DON’T MISS THE BOAT, SECURE YOUR DATE BEFORE IT’S TOO LATE!
TOTAL LOCKS: 4
CRUISING TIME PER DAY: 5 HOURS (10 HOURS IN TOTAL)
Maps & Guides for this route: P3, N4, L8, H2, E4, E6 | Click here buy maps
This route ambles onwards from a landscape sparkling with the ancient meres that once gave Ellesmere its name, then winds through big Welsh countryside singing with green fields, and finally reaches a triumphant meeting point at Chirk Aqueduct, where canal and railway engineering collide.
Your journey begins just outside the pretty town of Ellesmere at Blackwater Meadow Marina.
If you have extra time, visit the Meres Visitor Centre by the Mere which gave Ellesmere its name. There is a series of smaller meres bordering the Llangollen Canal to the east of the town.
Ellesmere Yard, just opposite the town arm, is also worth exploring. It is a rare and very well-preserved example of a canal maintenance yard dating from the early 1800s. There are a range of buildings, many of which are now Grade II*-listed, including a blacksmith's forge and joiner's shop, a dry dock, a yard manager's house and Beech House - former head offices of the Ellesmere Canal Company. The canal engineer Thomas Telford worked here while building the canal.
Travelling west, the canal heads towards Frankton Junction where the Montgomery Canal branches off to the south. After the two New Marton locks, there are no more locks - so you and your crew can relax into the farmland scenery and far-flung views.
The journey easily forgives the short noise interruption when the canal goes under, and then alongside, the A5 briefly between bridges 17 and 19. Ambling into tranquillity again, the canal loops round to leave England and enter Wales! Here, Chirk Aqueduct carries the canal over the River Ceiriog, and the railway viaduct storms past in its parallel route.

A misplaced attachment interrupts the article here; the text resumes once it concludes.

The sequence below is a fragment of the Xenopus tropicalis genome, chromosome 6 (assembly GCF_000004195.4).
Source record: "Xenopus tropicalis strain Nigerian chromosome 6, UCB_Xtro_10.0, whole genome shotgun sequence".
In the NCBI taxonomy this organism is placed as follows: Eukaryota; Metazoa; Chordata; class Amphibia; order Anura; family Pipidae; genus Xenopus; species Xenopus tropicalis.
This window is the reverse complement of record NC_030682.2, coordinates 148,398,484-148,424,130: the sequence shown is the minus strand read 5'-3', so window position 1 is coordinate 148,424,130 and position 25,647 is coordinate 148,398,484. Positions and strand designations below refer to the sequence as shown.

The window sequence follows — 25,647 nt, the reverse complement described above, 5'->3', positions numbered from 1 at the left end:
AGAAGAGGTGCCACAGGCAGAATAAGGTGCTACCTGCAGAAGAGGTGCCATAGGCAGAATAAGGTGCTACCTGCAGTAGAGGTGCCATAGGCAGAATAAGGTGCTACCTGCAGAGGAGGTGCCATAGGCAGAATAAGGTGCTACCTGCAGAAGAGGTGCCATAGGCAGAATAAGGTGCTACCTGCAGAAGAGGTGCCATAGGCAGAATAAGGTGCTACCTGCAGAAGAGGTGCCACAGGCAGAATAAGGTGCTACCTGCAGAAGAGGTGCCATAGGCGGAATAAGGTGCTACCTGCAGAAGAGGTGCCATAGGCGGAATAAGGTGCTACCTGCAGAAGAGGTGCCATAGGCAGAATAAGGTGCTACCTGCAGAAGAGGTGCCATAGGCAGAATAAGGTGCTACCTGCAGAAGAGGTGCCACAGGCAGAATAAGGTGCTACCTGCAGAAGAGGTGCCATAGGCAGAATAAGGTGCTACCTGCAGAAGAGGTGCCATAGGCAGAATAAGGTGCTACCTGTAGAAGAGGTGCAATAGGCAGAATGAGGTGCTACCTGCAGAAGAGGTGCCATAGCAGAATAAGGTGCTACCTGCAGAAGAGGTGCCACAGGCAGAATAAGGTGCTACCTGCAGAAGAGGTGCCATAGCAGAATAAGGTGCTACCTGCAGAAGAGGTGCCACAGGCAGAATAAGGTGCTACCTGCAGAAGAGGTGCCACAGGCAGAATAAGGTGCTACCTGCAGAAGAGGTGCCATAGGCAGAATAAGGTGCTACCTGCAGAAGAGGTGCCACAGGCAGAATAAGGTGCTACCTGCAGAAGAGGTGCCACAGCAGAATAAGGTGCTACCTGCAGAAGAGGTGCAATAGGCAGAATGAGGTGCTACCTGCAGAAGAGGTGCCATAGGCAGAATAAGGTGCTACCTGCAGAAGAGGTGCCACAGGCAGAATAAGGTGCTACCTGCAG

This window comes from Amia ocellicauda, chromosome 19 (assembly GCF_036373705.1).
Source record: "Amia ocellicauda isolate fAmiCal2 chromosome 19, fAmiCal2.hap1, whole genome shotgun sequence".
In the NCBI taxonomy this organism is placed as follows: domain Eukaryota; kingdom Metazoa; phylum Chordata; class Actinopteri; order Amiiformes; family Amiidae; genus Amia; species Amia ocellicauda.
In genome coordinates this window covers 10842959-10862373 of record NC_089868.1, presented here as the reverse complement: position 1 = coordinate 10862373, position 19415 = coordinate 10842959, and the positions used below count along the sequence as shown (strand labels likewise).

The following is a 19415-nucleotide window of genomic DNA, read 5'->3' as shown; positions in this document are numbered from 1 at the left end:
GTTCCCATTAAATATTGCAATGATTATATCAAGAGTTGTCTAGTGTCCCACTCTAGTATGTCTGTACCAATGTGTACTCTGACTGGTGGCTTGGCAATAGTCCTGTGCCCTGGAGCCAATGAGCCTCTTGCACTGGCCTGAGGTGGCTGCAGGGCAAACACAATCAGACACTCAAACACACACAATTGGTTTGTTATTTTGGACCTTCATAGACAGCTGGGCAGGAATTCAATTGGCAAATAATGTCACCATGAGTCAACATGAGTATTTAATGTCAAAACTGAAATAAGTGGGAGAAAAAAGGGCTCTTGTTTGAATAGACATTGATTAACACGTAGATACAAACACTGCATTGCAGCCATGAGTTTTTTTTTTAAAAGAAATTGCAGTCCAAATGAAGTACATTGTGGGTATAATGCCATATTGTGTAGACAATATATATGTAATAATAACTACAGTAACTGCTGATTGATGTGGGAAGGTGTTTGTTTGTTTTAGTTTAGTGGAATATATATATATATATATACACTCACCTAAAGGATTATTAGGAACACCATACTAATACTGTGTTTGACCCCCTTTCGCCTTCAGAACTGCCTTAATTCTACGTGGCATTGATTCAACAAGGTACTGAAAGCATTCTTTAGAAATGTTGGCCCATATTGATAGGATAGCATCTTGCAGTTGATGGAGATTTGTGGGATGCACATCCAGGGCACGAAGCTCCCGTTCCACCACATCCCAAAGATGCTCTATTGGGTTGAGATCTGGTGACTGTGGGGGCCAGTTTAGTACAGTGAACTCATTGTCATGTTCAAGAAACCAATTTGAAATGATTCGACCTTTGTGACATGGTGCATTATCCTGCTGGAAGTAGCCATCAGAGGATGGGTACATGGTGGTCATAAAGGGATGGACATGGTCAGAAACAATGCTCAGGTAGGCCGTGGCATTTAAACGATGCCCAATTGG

The railway exerted its importance in 1846-48 by building the viaduct 30ft higher than the aqueduct. Although history text books will tell how new speedy railways first arrived to steal trade from slow canals, it’s only as you cruise across the aqueduct that this narrative yells with such piercing thrill.
Chirk Aqueduct is included in the 11-mile stretch of the Llangollen Canal which was designated as a UNESCO World Heritage Site in 2009. The canal was built by Thomas Telford and William Jessop between 1795 and 1808, and the Grade II*-listed Chirk Aqueduct was started in 1796 and completed in 1801. It is 70ft high, built of masonry and stone, and crosses the river below on 10 spans of 40ft each.
There's a winding hole immediately beyond the aqueduct before the canal reaches Chirk Tunnel. You can moor here and take the opportunity to explore Chirk, where there is a castle screaming to be visited. Chirk Castle was started in 1295 and completed in 1310, and sited on the Welsh-English border with the brutal purpose of keeping the Welsh out of England. The castle is currently looked after by the National Trust and is a short walk to the west of Chirk Aqueduct.
Before retracing your route back to Blackwater Meadow, you can enjoy the perfect view from the last pub in England, which overlooks the stunning drama of the rivalling Viaduct and Aqueduct.
Max: 4 People
Max: 4 People
Max: 5 People
Max: 4 People
Max: 7 People
Max: 6 People
Length: 66ft (63ft from Falkirk)
Max: 8 People
Max: 10 People